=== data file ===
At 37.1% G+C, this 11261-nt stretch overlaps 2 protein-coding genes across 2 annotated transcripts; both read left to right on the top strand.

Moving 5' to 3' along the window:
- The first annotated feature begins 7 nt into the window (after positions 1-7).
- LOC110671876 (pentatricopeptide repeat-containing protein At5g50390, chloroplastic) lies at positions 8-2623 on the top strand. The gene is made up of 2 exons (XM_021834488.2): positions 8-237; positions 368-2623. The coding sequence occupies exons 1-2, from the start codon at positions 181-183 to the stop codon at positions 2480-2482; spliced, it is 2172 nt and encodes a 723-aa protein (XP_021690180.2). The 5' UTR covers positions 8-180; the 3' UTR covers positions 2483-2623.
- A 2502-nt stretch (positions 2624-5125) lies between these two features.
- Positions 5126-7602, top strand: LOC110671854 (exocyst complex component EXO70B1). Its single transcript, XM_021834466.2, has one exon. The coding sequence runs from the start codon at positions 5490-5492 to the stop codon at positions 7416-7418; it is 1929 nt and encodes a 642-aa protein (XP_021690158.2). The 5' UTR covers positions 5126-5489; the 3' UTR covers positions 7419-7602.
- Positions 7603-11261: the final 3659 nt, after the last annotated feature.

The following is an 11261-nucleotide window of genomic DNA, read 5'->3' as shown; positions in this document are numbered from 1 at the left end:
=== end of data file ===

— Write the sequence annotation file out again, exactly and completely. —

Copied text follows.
At 37.1% G+C, this 11261-nt stretch overlaps 2 protein-coding genes across 2 annotated transcripts; both read left to right on the top strand.

Moving 5' to 3' along the window:
- The first annotated feature begins 7 nt into the window (after positions 1-7).
- LOC110671876 (pentatricopeptide repeat-containing protein At5g50390, chloroplastic) lies at positions 8-2623 on the top strand. The gene is made up of 2 exons (XM_021834488.2): positions 8-237; positions 368-2623. The coding sequence occupies exons 1-2, from the start codon at positions 181-183 to the stop codon at positions 2480-2482; spliced, it is 2172 nt and encodes a 723-aa protein (XP_021690180.2). The 5' UTR covers positions 8-180; the 3' UTR covers positions 2483-2623.
- A 2502-nt stretch (positions 2624-5125) lies between these two features.
- Positions 5126-7602, top strand: LOC110671854 (exocyst complex component EXO70B1). Its single transcript, XM_021834466.2, has one exon. The coding sequence runs from the start codon at positions 5490-5492 to the stop codon at positions 7416-7418; it is 1929 nt and encodes a 642-aa protein (XP_021690158.2). The 5' UTR covers positions 5126-5489; the 3' UTR covers positions 7419-7602.
- Positions 7603-11261: the final 3659 nt, after the last annotated feature.

The following is an 11261-nucleotide window of genomic DNA, read 5'->3' as shown; positions in this document are numbered from 1 at the left end: